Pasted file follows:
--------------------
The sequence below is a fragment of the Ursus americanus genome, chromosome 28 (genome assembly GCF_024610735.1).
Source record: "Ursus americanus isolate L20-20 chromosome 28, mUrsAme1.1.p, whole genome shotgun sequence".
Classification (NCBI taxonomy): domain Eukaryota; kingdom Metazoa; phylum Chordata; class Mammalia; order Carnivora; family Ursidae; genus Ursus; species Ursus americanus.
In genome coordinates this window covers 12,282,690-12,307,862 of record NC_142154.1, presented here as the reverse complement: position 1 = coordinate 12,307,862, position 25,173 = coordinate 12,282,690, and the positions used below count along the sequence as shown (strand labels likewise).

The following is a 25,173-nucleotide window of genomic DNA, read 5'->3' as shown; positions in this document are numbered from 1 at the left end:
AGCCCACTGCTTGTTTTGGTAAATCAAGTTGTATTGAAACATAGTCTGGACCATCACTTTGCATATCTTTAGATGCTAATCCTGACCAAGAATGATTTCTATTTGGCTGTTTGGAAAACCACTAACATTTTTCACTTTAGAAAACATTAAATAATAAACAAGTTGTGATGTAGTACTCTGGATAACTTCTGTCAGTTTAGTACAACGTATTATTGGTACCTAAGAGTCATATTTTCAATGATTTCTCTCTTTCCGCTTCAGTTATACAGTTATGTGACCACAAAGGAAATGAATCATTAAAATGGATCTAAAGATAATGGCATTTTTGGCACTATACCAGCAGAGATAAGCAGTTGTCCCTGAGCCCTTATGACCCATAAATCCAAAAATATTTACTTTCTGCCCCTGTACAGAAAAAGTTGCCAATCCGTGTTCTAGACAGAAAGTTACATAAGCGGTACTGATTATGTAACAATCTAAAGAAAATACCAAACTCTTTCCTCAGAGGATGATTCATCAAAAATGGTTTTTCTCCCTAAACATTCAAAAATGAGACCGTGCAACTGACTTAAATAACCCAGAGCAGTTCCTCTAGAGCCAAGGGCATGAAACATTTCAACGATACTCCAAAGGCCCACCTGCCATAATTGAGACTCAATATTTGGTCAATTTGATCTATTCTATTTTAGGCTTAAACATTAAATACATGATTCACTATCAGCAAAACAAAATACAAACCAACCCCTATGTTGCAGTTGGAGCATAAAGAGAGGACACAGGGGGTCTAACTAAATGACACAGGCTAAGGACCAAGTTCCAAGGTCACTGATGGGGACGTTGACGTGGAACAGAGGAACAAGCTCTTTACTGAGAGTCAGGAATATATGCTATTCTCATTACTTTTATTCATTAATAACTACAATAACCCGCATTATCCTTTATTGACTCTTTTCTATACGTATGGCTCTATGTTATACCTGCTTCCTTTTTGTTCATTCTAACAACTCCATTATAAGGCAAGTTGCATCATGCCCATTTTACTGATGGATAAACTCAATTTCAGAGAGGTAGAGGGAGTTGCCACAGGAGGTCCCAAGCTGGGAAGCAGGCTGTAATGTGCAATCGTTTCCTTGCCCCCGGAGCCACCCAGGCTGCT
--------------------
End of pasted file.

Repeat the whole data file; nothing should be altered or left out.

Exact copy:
The sequence below is a fragment of the Ursus americanus genome, chromosome 28 (genome assembly GCF_024610735.1).
Source record: "Ursus americanus isolate L20-20 chromosome 28, mUrsAme1.1.p, whole genome shotgun sequence".
Classification (NCBI taxonomy): domain Eukaryota; kingdom Metazoa; phylum Chordata; class Mammalia; order Carnivora; family Ursidae; genus Ursus; species Ursus americanus.
In genome coordinates this window covers 12,282,690-12,307,862 of record NC_142154.1, presented here as the reverse complement: position 1 = coordinate 12,307,862, position 25,173 = coordinate 12,282,690, and the positions used below count along the sequence as shown (strand labels likewise).

The following is a 25,173-nucleotide window of genomic DNA, read 5'->3' as shown; positions in this document are numbered from 1 at the left end:
AGCCCACTGCTTGTTTTGGTAAATCAAGTTGTATTGAAACATAGTCTGGACCATCACTTTGCATATCTTTAGATGCTAATCCTGACCAAGAATGATTTCTATTTGGCTGTTTGGAAAACCACTAACATTTTTCACTTTAGAAAACATTAAATAATAAACAAGTTGTGATGTAGTACTCTGGATAACTTCTGTCAGTTTAGTACAACGTATTATTGGTACCTAAGAGTCATATTTTCAATGATTTCTCTCTTTCCGCTTCAGTTATACAGTTATGTGACCACAAAGGAAATGAATCATTAAAATGGATCTAAAGATAATGGCATTTTTGGCACTATACCAGCAGAGATAAGCAGTTGTCCCTGAGCCCTTATGACCCATAAATCCAAAAATATTTACTTTCTGCCCCTGTACAGAAAAAGTTGCCAATCCGTGTTCTAGACAGAAAGTTACATAAGCGGTACTGATTATGTAACAATCTAAAGAAAATACCAAACTCTTTCCTCAGAGGATGATTCATCAAAAATGGTTTTTCTCCCTAAACATTCAAAAATGAGACCGTGCAACTGACTTAAATAACCCAGAGCAGTTCCTCTAGAGCCAAGGGCATGAAACATTTCAACGATACTCCAAAGGCCCACCTGCCATAATTGAGACTCAATATTTGGTCAATTTGATCTATTCTATTTTAGGCTTAAACATTAAATACATGATTCACTATCAGCAAAACAAAATACAAACCAACCCCTATGTTGCAGTTGGAGCATAAAGAGAGGACACAGGGGGTCTAACTAAATGACACAGGCTAAGGACCAAGTTCCAAGGTCACTGATGGGGACGTTGACGTGGAACAGAGGAACAAGCTCTTTACTGAGAGTCAGGAATATATGCTATTCTCATTACTTTTATTCATTAATAACTACAATAACCCGCATTATCCTTTATTGACTCTTTTCTATACGTATGGCTCTATGTTATACCTGCTTCCTTTTTGTTCATTCTAACAACTCCATTATAAGGCAAGTTGCATCATGCCCATTTTACTGATGGATAAACTCAATTTCAGAGAGGTAGAGGGAGTTGCCACAGGAGGTCCCAAGCTGGGAAGCAGGCTGTAATGTGCAATCGTTTCCTTGCCCCCGGAGCCACCCAGGCTGCT